Day ONE

by paulnewt on September 17, 2013

It’s been awhile since I have been posting regularly to the blog.  There is a reason for that.  I had an “incident” last October (October 2012) that almost resulted in my death.  I have debated back in forth in my mind whether or not to relate that experience to you, dear reader, on this blog site.  Is it an appropriate forum to do so?  Does anyone really care to hear the details?  Is there a lesson to learned by what I went through?  These sort of debates still rage on in my mind.

PNTS 4daysplit visualThis blog post with be the first of a series detailing what I will call, for lack of a more imaginative name, The Paul Newt Training System.  This system is an exercise program that I have tweaked, evolved, and perfected over a period of nearly 30 years.  What is prompting me to write up my training system right here, right now, is a close friend.  Special ackowledgement here to my good friend Jamie Desmarais who has lost 80+ since 1/1/2013 and who asks me nearly everyday I see him, “So… if I’m doing (blank) today, which exercise should I start with?”, “What should I do for reps?”, etc.  Thank you Jamie, for motivating me to write here on this blog again.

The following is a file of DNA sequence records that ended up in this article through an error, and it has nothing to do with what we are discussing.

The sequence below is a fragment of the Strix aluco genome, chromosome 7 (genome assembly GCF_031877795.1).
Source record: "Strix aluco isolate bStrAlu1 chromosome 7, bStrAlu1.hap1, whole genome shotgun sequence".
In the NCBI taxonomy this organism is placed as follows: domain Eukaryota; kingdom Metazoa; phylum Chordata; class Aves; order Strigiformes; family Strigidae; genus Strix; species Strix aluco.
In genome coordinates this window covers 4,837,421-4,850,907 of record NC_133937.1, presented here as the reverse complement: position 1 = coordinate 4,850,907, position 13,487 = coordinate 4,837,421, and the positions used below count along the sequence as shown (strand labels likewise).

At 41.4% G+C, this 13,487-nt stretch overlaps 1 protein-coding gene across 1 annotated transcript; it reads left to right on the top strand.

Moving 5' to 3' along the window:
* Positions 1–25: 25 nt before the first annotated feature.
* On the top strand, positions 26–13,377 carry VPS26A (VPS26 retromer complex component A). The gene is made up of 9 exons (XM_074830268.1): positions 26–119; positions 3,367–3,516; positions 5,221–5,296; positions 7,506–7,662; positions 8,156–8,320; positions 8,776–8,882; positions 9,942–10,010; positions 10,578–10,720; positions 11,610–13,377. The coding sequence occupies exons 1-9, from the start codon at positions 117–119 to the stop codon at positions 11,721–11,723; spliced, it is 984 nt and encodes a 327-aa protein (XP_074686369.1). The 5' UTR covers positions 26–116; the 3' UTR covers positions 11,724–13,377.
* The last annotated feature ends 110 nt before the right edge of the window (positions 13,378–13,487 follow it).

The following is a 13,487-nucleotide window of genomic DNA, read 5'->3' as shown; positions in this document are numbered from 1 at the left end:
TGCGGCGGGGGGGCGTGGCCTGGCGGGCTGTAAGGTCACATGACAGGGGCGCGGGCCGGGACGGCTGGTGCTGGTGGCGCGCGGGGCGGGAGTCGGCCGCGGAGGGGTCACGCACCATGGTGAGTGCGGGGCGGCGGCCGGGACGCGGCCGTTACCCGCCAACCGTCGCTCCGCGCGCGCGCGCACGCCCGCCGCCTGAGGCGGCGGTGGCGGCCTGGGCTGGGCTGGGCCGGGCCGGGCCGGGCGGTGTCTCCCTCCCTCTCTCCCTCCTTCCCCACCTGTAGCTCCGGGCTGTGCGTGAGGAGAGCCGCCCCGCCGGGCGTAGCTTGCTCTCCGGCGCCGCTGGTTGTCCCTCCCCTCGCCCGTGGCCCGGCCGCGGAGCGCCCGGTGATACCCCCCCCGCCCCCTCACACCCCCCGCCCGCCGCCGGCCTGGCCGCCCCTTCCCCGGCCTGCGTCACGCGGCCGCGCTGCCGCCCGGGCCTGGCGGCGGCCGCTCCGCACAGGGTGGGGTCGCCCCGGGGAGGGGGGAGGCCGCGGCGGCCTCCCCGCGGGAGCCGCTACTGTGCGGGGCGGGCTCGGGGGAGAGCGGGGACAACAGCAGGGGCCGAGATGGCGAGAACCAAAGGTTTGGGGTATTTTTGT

I would like to begin with defining the program starting with the underlying element of conventional strength training and the fundamental split routine design it follows.  It is a “4 day split” (the entire body is trained over the course of 4 specific training days).

Here is the 4-day split of the Paul Newt Training System.

Day 1: Quads, Calves, Core, BLDL – max squat
Day 2:  Chest, Lats (forearms, RC) – speed press/max pull
Day 3: Hams, Traps (calves, core), SLDL – speed squat
Day 4: Triceps, Biceps, Shoulders – max press/speed pull

The next decision to make is your workout frequency.  The default is 2 days on, 1 day off, with days off falling before each “leg” day (days 1 and 3).  This would look like:

Day 1 : Quads, Calves, Core, BLDL – max squat
Day 2:  Chest, Lats (forearms, RC) – speed press/max pull
Day OFF
Day 3: Hams, Traps (calves, core), SLDL – speed squat